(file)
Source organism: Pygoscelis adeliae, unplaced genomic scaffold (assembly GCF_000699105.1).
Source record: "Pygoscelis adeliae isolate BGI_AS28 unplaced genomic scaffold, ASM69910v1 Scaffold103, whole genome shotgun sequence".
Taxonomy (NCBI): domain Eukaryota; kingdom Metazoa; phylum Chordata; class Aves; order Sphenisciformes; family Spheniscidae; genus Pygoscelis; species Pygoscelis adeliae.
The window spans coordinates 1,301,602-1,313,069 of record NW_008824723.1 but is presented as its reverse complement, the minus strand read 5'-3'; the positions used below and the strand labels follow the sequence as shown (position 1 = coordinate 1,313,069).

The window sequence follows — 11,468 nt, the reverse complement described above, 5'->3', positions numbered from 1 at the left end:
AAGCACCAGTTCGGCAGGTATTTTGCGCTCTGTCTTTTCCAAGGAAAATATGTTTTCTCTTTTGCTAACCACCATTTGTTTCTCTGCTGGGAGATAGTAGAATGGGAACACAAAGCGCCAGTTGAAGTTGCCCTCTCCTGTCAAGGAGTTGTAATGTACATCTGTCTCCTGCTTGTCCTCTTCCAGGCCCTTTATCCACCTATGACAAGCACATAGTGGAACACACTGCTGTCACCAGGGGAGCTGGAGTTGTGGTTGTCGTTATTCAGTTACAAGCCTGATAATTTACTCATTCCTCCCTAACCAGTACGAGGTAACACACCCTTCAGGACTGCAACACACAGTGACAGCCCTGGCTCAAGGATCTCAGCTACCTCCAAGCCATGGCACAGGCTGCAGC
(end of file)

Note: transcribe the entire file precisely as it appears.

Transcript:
Source organism: Pygoscelis adeliae, unplaced genomic scaffold (assembly GCF_000699105.1).
Source record: "Pygoscelis adeliae isolate BGI_AS28 unplaced genomic scaffold, ASM69910v1 Scaffold103, whole genome shotgun sequence".
Taxonomy (NCBI): domain Eukaryota; kingdom Metazoa; phylum Chordata; class Aves; order Sphenisciformes; family Spheniscidae; genus Pygoscelis; species Pygoscelis adeliae.
The window spans coordinates 1,301,602-1,313,069 of record NW_008824723.1 but is presented as its reverse complement, the minus strand read 5'-3'; the positions used below and the strand labels follow the sequence as shown (position 1 = coordinate 1,313,069).

The window sequence follows — 11,468 nt, the reverse complement described above, 5'->3', positions numbered from 1 at the left end:
AAGCACCAGTTCGGCAGGTATTTTGCGCTCTGTCTTTTCCAAGGAAAATATGTTTTCTCTTTTGCTAACCACCATTTGTTTCTCTGCTGGGAGATAGTAGAATGGGAACACAAAGCGCCAGTTGAAGTTGCCCTCTCCTGTCAAGGAGTTGTAATGTACATCTGTCTCCTGCTTGTCCTCTTCCAGGCCCTTTATCCACCTATGACAAGCACATAGTGGAACACACTGCTGTCACCAGGGGAGCTGGAGTTGTGGTTGTCGTTATTCAGTTACAAGCCTGATAATTTACTCATTCCTCCCTAACCAGTACGAGGTAACACACCCTTCAGGACTGCAACACACAGTGACAGCCCTGGCTCAAGGATCTCAGCTACCTCCAAGCCATGGCACAGGCTGCAGC